For all intents and purposes, Durham were down and out. On the ropes at effectively 65-6 on Day Two against Somerset, there was seemingly no route back.
Yet once more, they prospered in the face of adversity.
It’s the culture instilled in the club and one that I love.
The Riversiders set Somerset a target of 279 and could even be considered favourites to win this intriguing back-and-forth encounter.
How does this squad carry on mustering stunning fight-backs from such positions? John Hastings offered a simple solution – the North East spirit.
“They’re a very together unit. It’s a small place up here and that’s what I like about it. They’re very modest, soul of the earth people and that carries through with how they play their cricket,” he said.
“There are a lot of locals in this side and guys that have been here a long time. It’s the culture instilled in the club and one that I love.
“Guys see Colly (Paul Collingwood) wanting to play for Durham, how much passion and pride he has for playing for Durham, it just filters through down into the young guys.”
The Australian all-rounder led the charge, set up beautifully by Collingwood and Paul Coughlin, to ensure a premature last day will be an exciting one at the Emirates Durham ICG.
“The first 20 or 30 overs is absolute crucial,” Hastings said.
“If we come out and bowl like we have done in the past, it’s going to be a very, very good contest.”
Collingwood and Coughlin, thrown together with sparse hope of saving the game at 101-6, faced a conundrum; counter-attack or play more conservatively, knowing there was plenty of time left in the game.
They opted for the former with great effect.
Both displayed exemplary drives down the ground while showing gritty determination, a trademark of the England veteran clearly rubbing off on his 22-year-old batting partner.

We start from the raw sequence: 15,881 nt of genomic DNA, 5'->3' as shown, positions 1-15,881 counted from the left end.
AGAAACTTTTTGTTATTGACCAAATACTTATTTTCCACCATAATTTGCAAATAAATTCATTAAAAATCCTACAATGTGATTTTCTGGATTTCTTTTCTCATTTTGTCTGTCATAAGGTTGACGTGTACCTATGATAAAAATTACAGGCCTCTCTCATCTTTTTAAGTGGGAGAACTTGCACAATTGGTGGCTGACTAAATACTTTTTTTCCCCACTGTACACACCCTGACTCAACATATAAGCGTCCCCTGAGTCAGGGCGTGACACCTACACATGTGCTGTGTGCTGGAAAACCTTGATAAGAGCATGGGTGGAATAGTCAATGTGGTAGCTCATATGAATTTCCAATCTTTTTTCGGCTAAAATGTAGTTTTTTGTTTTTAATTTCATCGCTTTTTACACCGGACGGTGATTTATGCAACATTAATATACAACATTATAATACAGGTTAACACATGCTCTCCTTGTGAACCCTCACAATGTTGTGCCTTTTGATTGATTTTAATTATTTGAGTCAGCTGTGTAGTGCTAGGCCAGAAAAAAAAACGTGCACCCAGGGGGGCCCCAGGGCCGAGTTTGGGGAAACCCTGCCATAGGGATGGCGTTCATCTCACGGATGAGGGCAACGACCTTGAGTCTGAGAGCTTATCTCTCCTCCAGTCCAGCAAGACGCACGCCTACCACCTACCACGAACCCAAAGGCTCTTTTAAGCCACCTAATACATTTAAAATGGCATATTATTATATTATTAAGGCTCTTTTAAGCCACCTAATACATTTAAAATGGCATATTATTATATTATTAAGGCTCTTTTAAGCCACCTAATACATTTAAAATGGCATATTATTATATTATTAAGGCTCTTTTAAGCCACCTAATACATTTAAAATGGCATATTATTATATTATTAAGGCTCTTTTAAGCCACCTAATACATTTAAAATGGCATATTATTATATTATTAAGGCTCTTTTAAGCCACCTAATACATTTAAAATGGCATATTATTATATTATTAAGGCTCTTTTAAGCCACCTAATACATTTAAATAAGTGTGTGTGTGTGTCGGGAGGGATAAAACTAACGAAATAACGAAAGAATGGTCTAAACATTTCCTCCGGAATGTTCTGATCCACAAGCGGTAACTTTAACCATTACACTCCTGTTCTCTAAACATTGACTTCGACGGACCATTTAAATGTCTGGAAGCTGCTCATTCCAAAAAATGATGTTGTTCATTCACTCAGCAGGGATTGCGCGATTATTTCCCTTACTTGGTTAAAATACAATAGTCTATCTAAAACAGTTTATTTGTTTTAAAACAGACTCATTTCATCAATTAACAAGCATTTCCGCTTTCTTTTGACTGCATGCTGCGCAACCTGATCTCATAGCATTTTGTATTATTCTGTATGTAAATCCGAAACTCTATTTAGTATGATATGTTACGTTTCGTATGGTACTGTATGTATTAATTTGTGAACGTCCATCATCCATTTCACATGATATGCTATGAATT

Even when Collingwood became Craig Overton’s third victim on 58, Coughlin refused to budge and reached his half-century in 80 balls.
The Sunderland-born bowler departed in disappointing fashion, chipping to Tim Groenewald’s hands at mid-on, but Hastings soon started to show his impressive array of strokes.
When Somerset skipper Marcus Trescothick spread his field, he started to clear them instead.
And when he eventually departed Chris Rushworth prolonged the pain as the number ten tucked into Somerset’s attack, going over the infield on numerous occasions, before perishing on 45 in the last over of the day.
Up until the seventh wicket partnership it had been another depressingly familiar story for Durham.
Collingwood aside, the top seven failed to register scores of note. Scott Borthwick and Michael Richardson were both handed reprieves after being dropped behind the stumps, yet failed to convert.
Some uneven bounce also contributed as Mark Stoneman’s dismissal reared up off a length, while Calum MacLeod’s drought continues following one that kept low to trap him lbw.
Keaton Jennings’ dismissal was also unfortunate but that he was even batting before lunch was testament to Durham’s bowlers inside the opening two hours.
Johann Myburgh clipped a wide Hastings ball behind while Jim Allenby’s nibbled at Rushworth’s teasing delivery three overs later.
Two wickets in as many balls threatened to derail the visitors’ chances of a batting point before Overton sliced his side past the 200 mark.
The 21-year-old fell soon after before Graham Onions had last man Groenewald caught attempting a heave into Lumley Castle.